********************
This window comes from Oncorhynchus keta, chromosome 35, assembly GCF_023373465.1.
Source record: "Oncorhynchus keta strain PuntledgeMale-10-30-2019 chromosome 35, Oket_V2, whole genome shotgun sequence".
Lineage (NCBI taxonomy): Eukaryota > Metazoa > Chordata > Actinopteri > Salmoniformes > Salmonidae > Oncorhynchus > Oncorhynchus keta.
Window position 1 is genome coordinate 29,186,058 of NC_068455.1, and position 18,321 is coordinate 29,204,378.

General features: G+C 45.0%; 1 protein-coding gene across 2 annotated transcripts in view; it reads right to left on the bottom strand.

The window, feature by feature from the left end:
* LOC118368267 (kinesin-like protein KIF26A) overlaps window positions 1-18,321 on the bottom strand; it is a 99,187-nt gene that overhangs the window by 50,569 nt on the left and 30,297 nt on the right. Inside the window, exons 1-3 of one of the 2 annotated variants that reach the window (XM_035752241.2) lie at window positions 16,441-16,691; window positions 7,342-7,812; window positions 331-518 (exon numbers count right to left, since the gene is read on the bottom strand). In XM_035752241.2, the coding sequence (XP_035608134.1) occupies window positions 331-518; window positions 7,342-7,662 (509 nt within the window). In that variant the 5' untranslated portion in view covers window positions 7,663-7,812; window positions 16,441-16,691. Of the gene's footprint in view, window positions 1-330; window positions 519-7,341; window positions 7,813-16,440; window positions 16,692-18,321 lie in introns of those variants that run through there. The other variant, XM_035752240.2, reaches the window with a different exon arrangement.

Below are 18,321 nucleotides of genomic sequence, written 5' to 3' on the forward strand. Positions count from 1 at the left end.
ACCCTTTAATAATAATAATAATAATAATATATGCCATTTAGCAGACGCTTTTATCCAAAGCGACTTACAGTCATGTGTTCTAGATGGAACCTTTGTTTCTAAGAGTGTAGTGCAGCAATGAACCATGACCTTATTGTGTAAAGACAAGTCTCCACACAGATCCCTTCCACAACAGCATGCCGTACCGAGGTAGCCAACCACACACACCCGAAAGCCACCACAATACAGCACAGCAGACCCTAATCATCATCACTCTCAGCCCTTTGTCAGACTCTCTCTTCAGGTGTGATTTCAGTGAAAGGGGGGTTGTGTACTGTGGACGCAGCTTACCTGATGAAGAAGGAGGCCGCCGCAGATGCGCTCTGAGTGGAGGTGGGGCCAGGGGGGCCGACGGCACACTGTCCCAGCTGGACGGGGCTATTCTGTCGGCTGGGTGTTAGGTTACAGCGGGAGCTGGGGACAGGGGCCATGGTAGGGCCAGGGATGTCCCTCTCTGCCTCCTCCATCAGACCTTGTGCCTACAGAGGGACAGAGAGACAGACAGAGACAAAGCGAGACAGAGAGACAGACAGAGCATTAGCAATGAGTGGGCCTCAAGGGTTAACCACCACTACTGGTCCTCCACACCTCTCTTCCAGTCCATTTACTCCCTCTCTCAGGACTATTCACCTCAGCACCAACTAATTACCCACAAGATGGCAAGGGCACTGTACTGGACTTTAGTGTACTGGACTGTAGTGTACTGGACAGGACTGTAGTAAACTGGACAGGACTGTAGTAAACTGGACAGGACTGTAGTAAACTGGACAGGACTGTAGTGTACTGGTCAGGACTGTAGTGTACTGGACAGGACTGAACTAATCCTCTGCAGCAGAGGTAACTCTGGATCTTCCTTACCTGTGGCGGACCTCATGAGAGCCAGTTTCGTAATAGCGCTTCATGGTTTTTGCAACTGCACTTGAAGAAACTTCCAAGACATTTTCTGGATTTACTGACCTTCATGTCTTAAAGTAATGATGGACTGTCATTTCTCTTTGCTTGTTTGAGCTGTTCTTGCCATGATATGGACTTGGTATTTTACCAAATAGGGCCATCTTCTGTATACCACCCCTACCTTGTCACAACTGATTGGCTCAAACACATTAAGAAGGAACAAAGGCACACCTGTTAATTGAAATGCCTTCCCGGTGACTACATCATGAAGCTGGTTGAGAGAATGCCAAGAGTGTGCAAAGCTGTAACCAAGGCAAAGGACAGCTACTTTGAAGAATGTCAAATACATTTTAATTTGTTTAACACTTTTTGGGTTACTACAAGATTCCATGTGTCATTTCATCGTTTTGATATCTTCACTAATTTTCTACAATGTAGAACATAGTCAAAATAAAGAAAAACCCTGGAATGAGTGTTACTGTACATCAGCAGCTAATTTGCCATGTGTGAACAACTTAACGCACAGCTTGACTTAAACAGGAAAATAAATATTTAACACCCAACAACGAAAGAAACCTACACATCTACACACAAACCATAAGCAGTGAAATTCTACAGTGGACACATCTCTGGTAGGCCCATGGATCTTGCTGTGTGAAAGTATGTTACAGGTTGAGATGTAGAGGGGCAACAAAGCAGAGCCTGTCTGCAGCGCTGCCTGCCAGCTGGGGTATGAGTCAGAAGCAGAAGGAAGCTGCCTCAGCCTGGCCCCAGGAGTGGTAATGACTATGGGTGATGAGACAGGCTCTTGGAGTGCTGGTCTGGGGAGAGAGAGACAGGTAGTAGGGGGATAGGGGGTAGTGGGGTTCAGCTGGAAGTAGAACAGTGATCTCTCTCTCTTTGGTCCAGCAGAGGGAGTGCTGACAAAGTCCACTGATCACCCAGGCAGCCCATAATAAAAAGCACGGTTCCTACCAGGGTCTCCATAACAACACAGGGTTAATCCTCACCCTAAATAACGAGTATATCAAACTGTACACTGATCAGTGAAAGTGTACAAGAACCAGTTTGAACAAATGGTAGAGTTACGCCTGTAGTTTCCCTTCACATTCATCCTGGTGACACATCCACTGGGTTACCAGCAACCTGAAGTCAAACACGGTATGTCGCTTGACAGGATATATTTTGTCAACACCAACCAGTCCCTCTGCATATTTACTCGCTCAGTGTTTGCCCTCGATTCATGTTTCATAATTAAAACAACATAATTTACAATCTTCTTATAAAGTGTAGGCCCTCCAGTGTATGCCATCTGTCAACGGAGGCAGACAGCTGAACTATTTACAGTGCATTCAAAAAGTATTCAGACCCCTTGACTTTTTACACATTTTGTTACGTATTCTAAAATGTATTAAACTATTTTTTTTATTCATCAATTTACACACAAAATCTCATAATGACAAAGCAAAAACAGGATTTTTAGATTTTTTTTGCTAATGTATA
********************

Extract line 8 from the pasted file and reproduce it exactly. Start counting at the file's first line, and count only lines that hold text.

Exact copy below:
Below are 18,321 nucleotides of genomic sequence, written 5' to 3' on the forward strand. Positions count from 1 at the left end.